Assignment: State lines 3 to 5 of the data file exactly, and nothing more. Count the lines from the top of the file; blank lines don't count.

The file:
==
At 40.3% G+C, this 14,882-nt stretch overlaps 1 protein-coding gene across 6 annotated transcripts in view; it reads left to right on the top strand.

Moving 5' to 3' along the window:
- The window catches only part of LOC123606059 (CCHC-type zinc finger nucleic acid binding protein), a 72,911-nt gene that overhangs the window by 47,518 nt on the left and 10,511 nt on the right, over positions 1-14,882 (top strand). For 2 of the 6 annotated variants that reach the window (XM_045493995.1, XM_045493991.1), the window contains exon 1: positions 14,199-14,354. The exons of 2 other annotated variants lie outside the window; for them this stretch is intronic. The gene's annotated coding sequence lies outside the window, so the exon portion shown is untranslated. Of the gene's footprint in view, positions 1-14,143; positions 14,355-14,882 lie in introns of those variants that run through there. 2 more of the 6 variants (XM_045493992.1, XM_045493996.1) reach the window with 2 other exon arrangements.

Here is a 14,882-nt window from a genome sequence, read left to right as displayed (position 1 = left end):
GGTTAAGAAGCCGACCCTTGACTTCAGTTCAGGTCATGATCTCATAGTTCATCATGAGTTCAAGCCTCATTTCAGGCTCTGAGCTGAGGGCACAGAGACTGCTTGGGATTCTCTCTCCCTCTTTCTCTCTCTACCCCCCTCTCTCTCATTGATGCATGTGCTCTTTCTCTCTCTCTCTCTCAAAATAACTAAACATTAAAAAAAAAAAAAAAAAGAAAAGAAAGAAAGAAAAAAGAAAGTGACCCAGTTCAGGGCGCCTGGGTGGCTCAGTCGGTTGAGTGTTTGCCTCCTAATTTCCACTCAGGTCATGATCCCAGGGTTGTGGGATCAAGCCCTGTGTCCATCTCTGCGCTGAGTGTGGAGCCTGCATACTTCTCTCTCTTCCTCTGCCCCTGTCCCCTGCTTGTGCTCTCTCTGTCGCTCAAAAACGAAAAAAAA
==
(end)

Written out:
- The window catches only part of LOC123606059 (CCHC-type zinc finger nucleic acid binding protein), a 72,911-nt gene that overhangs the window by 47,518 nt on the left and 10,511 nt on the right, over positions 1-14,882 (top strand). For 2 of the 6 annotated variants that reach the window (XM_045493995.1, XM_045493991.1), the window contains exon 1: positions 14,199-14,354. The exons of 2 other annotated variants lie outside the window; for them this stretch is intronic. The gene's annotated coding sequence lies outside the window, so the exon portion shown is untranslated. Of the gene's footprint in view, positions 1-14,143; positions 14,355-14,882 lie in introns of those variants that run through there. 2 more of the 6 variants (XM_045493992.1, XM_045493996.1) reach the window with 2 other exon arrangements.

Here is a 14,882-nt window from a genome sequence, read left to right as displayed (position 1 = left end):
GGTTAAGAAGCCGACCCTTGACTTCAGTTCAGGTCATGATCTCATAGTTCATCATGAGTTCAAGCCTCATTTCAGGCTCTGAGCTGAGGGCACAGAGACTGCTTGGGATTCTCTCTCCCTCTTTCTCTCTCTACCCCCCTCTCTCTCATTGATGCATGTGCTCTTTCTCTCTCTCTCTCTCAAAATAACTAAACATTAAAAAAAAAAAAAAAAAGAAAAGAAAGAAAGAAAAAAGAAAGTGACCCAGTTCAGGGCGCCTGGGTGGCTCAGTCGGTTGAGTGTTTGCCTCCTAATTTCCACTCAGGTCATGATCCCAGGGTTGTGGGATCAAGCCCTGTGTCCATCTCTGCGCTGAGTGTGGAGCCTGCATACTTCTCTCTCTTCCTCTGCCCCTGTCCCCTGCTTGTGCTCTCTCTGTCGCTCAAAAACGAAAAAAAA